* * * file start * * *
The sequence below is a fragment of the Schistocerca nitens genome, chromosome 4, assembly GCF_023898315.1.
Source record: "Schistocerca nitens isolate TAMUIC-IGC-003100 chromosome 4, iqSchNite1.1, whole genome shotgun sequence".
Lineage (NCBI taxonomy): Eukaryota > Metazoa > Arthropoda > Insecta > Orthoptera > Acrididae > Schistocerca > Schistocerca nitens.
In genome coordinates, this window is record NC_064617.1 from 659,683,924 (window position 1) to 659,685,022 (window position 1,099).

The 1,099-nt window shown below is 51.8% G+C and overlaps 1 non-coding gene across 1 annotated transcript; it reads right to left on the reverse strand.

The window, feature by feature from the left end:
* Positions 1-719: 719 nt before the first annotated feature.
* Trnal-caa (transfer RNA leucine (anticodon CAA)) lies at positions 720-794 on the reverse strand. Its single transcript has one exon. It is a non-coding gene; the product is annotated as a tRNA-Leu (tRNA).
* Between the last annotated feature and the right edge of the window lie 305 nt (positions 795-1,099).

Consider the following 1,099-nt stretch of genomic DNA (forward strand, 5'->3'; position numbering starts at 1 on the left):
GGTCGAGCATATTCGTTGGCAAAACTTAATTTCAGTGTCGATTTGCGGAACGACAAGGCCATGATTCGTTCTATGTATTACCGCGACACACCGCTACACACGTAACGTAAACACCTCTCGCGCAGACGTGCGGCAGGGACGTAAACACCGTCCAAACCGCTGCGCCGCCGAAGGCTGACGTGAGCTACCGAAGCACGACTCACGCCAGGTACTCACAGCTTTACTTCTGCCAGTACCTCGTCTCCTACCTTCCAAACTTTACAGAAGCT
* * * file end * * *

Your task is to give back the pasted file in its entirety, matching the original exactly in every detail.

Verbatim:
The sequence below is a fragment of the Schistocerca nitens genome, chromosome 4, assembly GCF_023898315.1.
Source record: "Schistocerca nitens isolate TAMUIC-IGC-003100 chromosome 4, iqSchNite1.1, whole genome shotgun sequence".
Lineage (NCBI taxonomy): Eukaryota > Metazoa > Arthropoda > Insecta > Orthoptera > Acrididae > Schistocerca > Schistocerca nitens.
In genome coordinates, this window is record NC_064617.1 from 659,683,924 (window position 1) to 659,685,022 (window position 1,099).

The 1,099-nt window shown below is 51.8% G+C and overlaps 1 non-coding gene across 1 annotated transcript; it reads right to left on the reverse strand.

The window, feature by feature from the left end:
* Positions 1-719: 719 nt before the first annotated feature.
* Trnal-caa (transfer RNA leucine (anticodon CAA)) lies at positions 720-794 on the reverse strand. Its single transcript has one exon. It is a non-coding gene; the product is annotated as a tRNA-Leu (tRNA).
* Between the last annotated feature and the right edge of the window lie 305 nt (positions 795-1,099).

Consider the following 1,099-nt stretch of genomic DNA (forward strand, 5'->3'; position numbering starts at 1 on the left):
GGTCGAGCATATTCGTTGGCAAAACTTAATTTCAGTGTCGATTTGCGGAACGACAAGGCCATGATTCGTTCTATGTATTACCGCGACACACCGCTACACACGTAACGTAAACACCTCTCGCGCAGACGTGCGGCAGGGACGTAAACACCGTCCAAACCGCTGCGCCGCCGAAGGCTGACGTGAGCTACCGAAGCACGACTCACGCCAGGTACTCACAGCTTTACTTCTGCCAGTACCTCGTCTCCTACCTTCCAAACTTTACAGAAGCT